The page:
American school districts commonly spend less from state and locally generated funds in schools with concentrations of children from low-income families than they do in their other schools. Why?
Amazingly, some members booed this fairly benign statement, though NEA President Lily Eskelsen Garcia agreed with Clinton
Imagine an athlete training for the Olympic decathlon. The young man had been told that success would come by training specifically and constantly for the 100-meter dash and 110-meter hurdles. He did what he was told.
As important, STEM was also amended, too. Representative Suzanne Bonamici, Chair of the Congressional STEAM Caucus (STEM
The new Every Student Succeeds Act (ESSA) is shifting state accountability systems away from test-driven academic performance toward a balance between academic and non-academic factors.
John Thompson is a truth-teller. A Teacher's Tale, his new book, honestly addresses the toughest issue in American education--how to improve urban schools impacted by concentrations of poor children.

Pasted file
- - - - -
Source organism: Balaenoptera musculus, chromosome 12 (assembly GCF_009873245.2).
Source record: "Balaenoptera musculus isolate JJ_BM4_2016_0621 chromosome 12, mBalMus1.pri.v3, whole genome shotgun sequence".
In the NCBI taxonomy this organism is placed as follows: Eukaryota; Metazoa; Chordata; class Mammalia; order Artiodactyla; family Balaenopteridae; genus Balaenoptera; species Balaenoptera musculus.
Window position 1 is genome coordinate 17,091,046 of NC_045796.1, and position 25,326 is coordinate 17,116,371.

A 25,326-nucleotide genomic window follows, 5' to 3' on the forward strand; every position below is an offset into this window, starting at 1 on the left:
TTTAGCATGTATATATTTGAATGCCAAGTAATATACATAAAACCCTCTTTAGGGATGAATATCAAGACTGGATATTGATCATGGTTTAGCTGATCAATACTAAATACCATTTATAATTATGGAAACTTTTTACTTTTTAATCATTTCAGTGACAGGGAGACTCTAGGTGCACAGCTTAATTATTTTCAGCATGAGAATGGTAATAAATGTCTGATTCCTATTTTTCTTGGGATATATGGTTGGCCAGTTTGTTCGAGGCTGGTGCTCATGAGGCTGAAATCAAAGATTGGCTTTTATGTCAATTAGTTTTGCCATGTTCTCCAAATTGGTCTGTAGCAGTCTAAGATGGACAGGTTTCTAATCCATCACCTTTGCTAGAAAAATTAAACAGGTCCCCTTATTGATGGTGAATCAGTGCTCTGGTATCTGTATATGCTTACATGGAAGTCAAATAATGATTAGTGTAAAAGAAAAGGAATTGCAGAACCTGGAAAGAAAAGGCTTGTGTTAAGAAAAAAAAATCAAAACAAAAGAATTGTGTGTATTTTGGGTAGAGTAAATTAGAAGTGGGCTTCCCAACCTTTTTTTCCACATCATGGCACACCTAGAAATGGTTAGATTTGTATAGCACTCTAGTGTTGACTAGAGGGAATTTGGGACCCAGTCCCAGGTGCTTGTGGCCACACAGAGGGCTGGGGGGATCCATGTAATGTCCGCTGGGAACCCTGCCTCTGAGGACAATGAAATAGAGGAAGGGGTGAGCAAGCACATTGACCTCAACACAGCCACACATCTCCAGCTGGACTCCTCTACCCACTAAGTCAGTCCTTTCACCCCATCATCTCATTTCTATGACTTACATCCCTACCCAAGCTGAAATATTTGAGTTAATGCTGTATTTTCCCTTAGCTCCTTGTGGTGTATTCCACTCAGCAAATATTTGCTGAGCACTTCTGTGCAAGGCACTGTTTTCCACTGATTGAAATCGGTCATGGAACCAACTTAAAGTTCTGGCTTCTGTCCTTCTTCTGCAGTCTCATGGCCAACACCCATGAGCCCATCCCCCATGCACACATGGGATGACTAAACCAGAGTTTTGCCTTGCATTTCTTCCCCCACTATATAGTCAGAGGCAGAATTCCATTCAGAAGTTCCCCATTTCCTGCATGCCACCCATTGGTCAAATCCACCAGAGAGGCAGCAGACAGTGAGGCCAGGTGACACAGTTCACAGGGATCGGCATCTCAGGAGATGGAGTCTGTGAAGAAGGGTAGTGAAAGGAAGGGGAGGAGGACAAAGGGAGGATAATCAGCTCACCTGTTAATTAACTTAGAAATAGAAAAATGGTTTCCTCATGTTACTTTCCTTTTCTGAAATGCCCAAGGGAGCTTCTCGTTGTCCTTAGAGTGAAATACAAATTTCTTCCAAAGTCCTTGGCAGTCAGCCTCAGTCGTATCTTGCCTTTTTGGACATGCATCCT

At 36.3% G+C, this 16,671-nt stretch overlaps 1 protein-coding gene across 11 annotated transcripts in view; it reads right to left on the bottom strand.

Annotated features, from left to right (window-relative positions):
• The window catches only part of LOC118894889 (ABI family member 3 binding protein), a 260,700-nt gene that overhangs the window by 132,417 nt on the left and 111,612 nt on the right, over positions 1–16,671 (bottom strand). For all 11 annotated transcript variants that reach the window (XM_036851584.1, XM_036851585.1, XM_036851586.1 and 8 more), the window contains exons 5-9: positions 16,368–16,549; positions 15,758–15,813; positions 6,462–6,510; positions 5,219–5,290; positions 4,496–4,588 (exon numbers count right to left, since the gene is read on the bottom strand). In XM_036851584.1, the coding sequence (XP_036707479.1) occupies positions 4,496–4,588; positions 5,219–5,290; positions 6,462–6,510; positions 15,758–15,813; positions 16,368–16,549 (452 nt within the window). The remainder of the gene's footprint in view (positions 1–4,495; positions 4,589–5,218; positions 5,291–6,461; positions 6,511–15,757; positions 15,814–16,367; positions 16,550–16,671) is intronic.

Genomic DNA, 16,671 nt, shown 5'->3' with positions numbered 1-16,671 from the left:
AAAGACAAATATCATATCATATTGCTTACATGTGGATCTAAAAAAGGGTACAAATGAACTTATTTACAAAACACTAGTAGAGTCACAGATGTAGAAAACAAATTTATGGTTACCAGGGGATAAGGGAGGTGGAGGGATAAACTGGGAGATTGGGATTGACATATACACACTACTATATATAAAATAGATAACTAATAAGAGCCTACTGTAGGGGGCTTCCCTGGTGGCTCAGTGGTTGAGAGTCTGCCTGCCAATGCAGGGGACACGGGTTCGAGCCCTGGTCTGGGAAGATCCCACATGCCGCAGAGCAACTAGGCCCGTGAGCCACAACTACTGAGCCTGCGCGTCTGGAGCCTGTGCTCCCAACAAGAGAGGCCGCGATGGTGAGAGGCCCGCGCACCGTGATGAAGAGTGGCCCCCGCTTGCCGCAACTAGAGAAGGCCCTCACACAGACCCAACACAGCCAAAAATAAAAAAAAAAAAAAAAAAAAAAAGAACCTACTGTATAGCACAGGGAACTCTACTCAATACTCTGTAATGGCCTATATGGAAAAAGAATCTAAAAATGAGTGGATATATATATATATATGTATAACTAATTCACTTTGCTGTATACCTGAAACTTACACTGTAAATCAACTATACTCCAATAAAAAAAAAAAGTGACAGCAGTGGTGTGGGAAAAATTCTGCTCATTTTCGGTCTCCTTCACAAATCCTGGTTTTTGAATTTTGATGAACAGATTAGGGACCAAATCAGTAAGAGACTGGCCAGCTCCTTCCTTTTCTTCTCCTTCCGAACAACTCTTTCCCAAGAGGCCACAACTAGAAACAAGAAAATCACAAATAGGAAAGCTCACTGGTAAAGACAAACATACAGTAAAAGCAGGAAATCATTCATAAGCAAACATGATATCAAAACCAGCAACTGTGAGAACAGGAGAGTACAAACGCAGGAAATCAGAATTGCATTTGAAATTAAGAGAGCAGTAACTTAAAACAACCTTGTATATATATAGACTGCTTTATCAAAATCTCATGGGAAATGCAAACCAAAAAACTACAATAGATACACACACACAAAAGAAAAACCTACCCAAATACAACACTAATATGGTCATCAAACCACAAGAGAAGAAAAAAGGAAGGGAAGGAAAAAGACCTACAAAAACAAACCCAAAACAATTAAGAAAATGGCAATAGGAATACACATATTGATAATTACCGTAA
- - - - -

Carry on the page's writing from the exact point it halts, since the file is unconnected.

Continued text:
It's up to educators, families and community partners to step up to this challenge and partner with our state and district leaders to realize the community schools vision for our public schools - a vision that unites school, family, and community for young people's success.
ESSA retains the expectation that schools should help all groups of students, but l worry that some educators might think the flexibility about methods gives them permission to settle back into old patterns of assuming that it's okay if some kids will "get it" and some kids won't.
_____________ Combined with the transition to mostly block grants, the means education decision makers have much more flexibility
We have districts that are looking at structural changes based not on what's best for the students or even what works best with the available physical plants. They are looking at structural changes primarily based on what will have the best effect on their test-based accountability measures.